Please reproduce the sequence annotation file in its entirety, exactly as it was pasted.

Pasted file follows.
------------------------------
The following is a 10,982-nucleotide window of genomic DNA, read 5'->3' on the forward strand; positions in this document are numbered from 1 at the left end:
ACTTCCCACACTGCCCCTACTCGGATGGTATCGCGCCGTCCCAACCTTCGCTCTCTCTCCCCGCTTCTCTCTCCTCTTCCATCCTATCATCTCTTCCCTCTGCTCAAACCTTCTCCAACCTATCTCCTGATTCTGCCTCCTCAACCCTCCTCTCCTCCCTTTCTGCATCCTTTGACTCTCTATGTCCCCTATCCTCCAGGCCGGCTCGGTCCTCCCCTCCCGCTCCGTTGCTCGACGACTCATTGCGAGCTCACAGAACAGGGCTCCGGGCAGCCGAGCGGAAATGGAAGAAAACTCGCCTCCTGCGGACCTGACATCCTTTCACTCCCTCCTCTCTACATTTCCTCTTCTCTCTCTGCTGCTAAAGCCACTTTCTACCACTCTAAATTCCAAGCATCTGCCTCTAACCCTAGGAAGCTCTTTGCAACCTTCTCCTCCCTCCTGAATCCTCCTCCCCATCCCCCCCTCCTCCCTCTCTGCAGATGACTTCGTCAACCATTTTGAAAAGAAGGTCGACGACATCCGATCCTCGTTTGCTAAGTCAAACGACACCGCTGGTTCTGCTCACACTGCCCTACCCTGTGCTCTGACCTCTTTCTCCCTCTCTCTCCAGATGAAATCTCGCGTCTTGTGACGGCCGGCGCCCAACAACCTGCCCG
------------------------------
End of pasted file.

The following is a 10,982-nucleotide window of genomic DNA, read 5'->3' on the forward strand; positions in this document are numbered from 1 at the left end:
ACTTCCCACACTGCCCCTACTCGGATGGTATCGCGCCGTCCCAACCTTCGCTCTCTCTCCCCGCTTCTCTCTCCTCTTCCATCCTATCATCTCTTCCCTCTGCTCAAACCTTCTCCAACCTATCTCCTGATTCTGCCTCCTCAACCCTCCTCTCCTCCCTTTCTGCATCCTTTGACTCTCTATGTCCCCTATCCTCCAGGCCGGCTCGGTCCTCCCCTCCCGCTCCGTTGCTCGACGACTCATTGCGAGCTCACAGAACAGGGCTCCGGGCAGCCGAGCGGAAATGGAAGAAAACTCGCCTCCTGCGGACCTGACATCCTTTCACTCCCTCCTCTCTACATTTCCTCTTCTCTCTCTGCTGCTAAAGCCACTTTCTACCACTCTAAATTCCAAGCATCTGCCTCTAACCCTAGGAAGCTCTTTGCAACCTTCTCCTCCCTCCTGAATCCTCCTCCCCATCCCCCCCTCCTCCCTCTCTGCAGATGACTTCGTCAACCATTTTGAAAAGAAGGTCGACGACATCCGATCCTCGTTTGCTAAGTCAAACGACACCGCTGGTTCTGCTCACACTGCCCTACCCTGTGCTCTGACCTCTTTCTCCCTCTCTCTCCAGATGAAATCTCGCGTCTTGTGACGGCCGGCGCCCAACAACCTGCCCG